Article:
Tim Long, aka Footfeathers, puts his ultra marathon Leadville 100 trophy up for auction. Despite his negativity towards the materialism of awards, he tells buyers to wear it with pride!
Right now online you can purchase a trophy belt buckle awarded to under-24-hour finishers of the Leadville 100 ultra-marathon.
Among my family, most of whom are “do it for fun”-type amateur athletes, we have a rule: You can’t wear the T-shirt unless you’ve run the race. It’s not so much a matter of bragging rights but simple honesty.
So I was a bit dismayed to see this post floating around Facebook:
The text in the image, written by “Footfeathers,” is worthy of a Best Of Craigslist nomination for its humor: “Running 100 miles sucks, especially when you have to fight the crowds at the Leadville 100. Be the hottest dude at the next sausage fest party you show up at with this platter-sized big buckle.”
The seller notes the buckle was obtained at the 2011 race. “Save your $300 entry fee and the six months of selfish training,” he writes. “No limit set on this bad boy, so bid away!”
Reading the post, then seeing the sky-high price (last time I looked, bidding was up to $375) people would pay to ostensively lie about completing the world-famous Leadville 100, my mind was a bit blown.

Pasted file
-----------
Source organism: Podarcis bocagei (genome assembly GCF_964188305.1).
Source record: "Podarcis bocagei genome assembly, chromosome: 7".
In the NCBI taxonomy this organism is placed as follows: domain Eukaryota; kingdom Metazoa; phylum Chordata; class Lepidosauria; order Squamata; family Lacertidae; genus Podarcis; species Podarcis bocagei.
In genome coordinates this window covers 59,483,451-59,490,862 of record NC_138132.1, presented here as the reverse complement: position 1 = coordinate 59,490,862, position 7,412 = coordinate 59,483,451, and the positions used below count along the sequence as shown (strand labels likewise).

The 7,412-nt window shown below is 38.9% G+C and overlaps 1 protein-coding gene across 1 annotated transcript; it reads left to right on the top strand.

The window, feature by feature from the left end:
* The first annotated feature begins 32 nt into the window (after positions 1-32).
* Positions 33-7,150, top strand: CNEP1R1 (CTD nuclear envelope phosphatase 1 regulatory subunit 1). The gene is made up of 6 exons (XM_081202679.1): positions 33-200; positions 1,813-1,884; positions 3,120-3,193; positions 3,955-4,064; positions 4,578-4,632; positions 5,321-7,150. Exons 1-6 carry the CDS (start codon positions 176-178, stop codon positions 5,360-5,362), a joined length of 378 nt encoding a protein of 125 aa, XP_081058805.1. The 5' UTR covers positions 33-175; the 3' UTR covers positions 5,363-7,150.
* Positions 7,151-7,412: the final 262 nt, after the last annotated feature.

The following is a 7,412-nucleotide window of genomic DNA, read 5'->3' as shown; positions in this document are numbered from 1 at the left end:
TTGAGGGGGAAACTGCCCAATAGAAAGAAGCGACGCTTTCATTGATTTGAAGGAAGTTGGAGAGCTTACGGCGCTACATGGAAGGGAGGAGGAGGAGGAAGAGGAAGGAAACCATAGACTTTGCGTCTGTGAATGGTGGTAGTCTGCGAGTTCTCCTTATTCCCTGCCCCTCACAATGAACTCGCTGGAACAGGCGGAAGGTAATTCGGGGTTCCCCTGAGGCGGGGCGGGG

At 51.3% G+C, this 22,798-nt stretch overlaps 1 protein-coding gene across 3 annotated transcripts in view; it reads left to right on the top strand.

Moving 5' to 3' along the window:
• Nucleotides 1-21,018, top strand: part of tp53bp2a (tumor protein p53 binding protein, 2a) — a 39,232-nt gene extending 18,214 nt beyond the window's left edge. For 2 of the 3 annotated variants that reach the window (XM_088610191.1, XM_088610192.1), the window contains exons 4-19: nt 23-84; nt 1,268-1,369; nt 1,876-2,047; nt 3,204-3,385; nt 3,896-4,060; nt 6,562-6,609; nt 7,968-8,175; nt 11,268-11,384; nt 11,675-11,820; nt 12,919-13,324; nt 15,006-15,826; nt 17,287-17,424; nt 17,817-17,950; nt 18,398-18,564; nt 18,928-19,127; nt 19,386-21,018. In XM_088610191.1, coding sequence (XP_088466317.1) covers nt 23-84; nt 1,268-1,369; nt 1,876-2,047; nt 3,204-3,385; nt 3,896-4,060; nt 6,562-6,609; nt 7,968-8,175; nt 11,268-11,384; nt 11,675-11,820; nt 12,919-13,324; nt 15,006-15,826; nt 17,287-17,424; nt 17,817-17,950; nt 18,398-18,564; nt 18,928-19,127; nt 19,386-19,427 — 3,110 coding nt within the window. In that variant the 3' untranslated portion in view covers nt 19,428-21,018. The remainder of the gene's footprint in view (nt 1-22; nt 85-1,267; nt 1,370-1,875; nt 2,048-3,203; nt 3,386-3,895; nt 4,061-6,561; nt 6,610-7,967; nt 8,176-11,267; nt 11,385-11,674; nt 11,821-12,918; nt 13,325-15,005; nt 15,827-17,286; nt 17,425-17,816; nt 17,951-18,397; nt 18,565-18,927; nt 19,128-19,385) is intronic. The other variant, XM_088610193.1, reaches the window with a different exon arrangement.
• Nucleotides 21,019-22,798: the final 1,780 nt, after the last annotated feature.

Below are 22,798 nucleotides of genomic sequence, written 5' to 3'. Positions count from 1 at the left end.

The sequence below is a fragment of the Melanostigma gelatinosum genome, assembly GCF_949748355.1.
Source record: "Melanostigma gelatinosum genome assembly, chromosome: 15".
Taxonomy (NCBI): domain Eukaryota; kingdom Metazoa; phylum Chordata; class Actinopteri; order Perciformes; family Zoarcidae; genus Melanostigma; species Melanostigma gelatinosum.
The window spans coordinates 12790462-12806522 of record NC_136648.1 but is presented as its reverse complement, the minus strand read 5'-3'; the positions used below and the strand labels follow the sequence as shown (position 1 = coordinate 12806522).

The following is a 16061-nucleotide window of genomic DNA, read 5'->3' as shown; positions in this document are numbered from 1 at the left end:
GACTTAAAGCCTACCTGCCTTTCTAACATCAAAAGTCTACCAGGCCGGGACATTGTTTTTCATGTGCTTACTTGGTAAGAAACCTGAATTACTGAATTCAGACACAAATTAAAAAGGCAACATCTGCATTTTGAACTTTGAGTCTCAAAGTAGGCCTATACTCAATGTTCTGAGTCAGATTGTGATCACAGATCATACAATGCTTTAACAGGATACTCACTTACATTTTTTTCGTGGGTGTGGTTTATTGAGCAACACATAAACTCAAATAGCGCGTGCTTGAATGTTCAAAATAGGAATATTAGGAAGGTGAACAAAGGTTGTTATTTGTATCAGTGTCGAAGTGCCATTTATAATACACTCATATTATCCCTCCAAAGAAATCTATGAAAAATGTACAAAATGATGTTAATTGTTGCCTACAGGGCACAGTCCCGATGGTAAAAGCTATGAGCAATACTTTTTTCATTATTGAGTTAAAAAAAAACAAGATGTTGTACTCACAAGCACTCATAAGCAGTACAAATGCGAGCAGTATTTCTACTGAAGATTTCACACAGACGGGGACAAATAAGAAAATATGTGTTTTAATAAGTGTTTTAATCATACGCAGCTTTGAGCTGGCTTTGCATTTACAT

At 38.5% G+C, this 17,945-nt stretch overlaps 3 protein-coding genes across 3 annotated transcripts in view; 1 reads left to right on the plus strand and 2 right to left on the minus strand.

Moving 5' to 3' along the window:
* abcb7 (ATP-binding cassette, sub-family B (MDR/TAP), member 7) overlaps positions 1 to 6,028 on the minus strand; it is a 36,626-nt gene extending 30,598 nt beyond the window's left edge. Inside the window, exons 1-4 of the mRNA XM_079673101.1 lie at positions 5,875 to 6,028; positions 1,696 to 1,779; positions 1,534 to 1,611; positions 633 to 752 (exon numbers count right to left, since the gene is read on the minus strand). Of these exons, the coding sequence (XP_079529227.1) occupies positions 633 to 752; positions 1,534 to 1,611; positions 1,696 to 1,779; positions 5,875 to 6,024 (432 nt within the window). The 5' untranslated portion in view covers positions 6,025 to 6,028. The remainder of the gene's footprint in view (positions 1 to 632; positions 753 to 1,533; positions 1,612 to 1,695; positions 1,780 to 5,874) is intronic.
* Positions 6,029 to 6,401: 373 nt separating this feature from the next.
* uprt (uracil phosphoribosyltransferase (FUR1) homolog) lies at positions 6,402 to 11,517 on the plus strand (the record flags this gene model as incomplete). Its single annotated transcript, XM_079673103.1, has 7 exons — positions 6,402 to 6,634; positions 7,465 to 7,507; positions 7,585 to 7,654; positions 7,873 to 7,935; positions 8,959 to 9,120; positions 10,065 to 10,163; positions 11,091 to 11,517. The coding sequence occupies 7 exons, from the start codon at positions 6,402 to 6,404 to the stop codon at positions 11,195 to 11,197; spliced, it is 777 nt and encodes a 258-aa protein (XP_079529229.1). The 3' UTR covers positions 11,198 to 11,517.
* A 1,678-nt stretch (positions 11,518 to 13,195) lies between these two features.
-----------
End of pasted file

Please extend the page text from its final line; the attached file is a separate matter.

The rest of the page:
I decided to contact “Footfeathers.” What he wrote back was surprising:
“Hi,” Footfeathers (aka badass ultra runner Tim Long), wrote. “All good questions. I’ve thrown away, given away, or simply not collected almost all of my buckles and any awards I’ve received. If I’m making any statement at all, it’s that we shouldn’t place such a value on awards or results. Running ultras is an intrinsic value that you can’t hold, look at, or show off. I’ve run a lot of ultras. Here’s my site. www.footfeathers.com. Thanks! Tim”
We shouldn’t place such a value on awards or results. Running ultras is an intrinsic value that you can’t hold, look at, or show off. Damn good points, and incredibly insightful coming from Long, whose career highlights read like many runners’ bucket lists.
His flippant attitude toward trophies and his humbleness clash with the spirit of whoever might buy this buckle.
To each their own I guess, but when it comes down to it, I love that the genuine article is the one that doesn’t draw attention to his or her accomplishments.
If anyone out there has the nuts to buy and wear the buckle, it’s for sale until January 8 at 7:28 a.m. Pacific Standard Time. And as they say in infomercials, “but wait, there’s more…”